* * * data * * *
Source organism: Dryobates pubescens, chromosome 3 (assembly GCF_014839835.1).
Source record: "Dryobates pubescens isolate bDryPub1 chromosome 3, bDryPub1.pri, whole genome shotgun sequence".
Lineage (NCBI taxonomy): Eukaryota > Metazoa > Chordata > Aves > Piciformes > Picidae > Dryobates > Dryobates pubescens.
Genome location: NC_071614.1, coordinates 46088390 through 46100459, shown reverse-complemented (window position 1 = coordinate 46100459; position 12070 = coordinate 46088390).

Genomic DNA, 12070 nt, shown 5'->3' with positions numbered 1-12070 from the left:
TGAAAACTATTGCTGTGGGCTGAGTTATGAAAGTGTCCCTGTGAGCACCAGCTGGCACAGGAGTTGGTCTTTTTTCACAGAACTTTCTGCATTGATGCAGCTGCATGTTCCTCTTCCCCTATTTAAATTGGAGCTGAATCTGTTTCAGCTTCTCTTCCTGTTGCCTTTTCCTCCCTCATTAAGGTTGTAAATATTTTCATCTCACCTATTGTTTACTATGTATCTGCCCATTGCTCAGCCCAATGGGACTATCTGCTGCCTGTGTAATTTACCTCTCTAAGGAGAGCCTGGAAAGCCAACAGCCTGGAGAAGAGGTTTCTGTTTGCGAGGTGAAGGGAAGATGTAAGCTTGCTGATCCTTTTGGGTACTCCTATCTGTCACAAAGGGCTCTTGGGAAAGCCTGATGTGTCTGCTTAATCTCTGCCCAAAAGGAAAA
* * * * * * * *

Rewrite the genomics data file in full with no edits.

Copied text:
Source organism: Dryobates pubescens, chromosome 3 (assembly GCF_014839835.1).
Source record: "Dryobates pubescens isolate bDryPub1 chromosome 3, bDryPub1.pri, whole genome shotgun sequence".
Lineage (NCBI taxonomy): Eukaryota > Metazoa > Chordata > Aves > Piciformes > Picidae > Dryobates > Dryobates pubescens.
Genome location: NC_071614.1, coordinates 46088390 through 46100459, shown reverse-complemented (window position 1 = coordinate 46100459; position 12070 = coordinate 46088390).

Genomic DNA, 12070 nt, shown 5'->3' with positions numbered 1-12070 from the left:
TGAAAACTATTGCTGTGGGCTGAGTTATGAAAGTGTCCCTGTGAGCACCAGCTGGCACAGGAGTTGGTCTTTTTTCACAGAACTTTCTGCATTGATGCAGCTGCATGTTCCTCTTCCCCTATTTAAATTGGAGCTGAATCTGTTTCAGCTTCTCTTCCTGTTGCCTTTTCCTCCCTCATTAAGGTTGTAAATATTTTCATCTCACCTATTGTTTACTATGTATCTGCCCATTGCTCAGCCCAATGGGACTATCTGCTGCCTGTGTAATTTACCTCTCTAAGGAGAGCCTGGAAAGCCAACAGCCTGGAGAAGAGGTTTCTGTTTGCGAGGTGAAGGGAAGATGTAAGCTTGCTGATCCTTTTGGGTACTCCTATCTGTCACAAAGGGCTCTTGGGAAAGCCTGATGTGTCTGCTTAATCTCTGCCCAAAAGGAAAA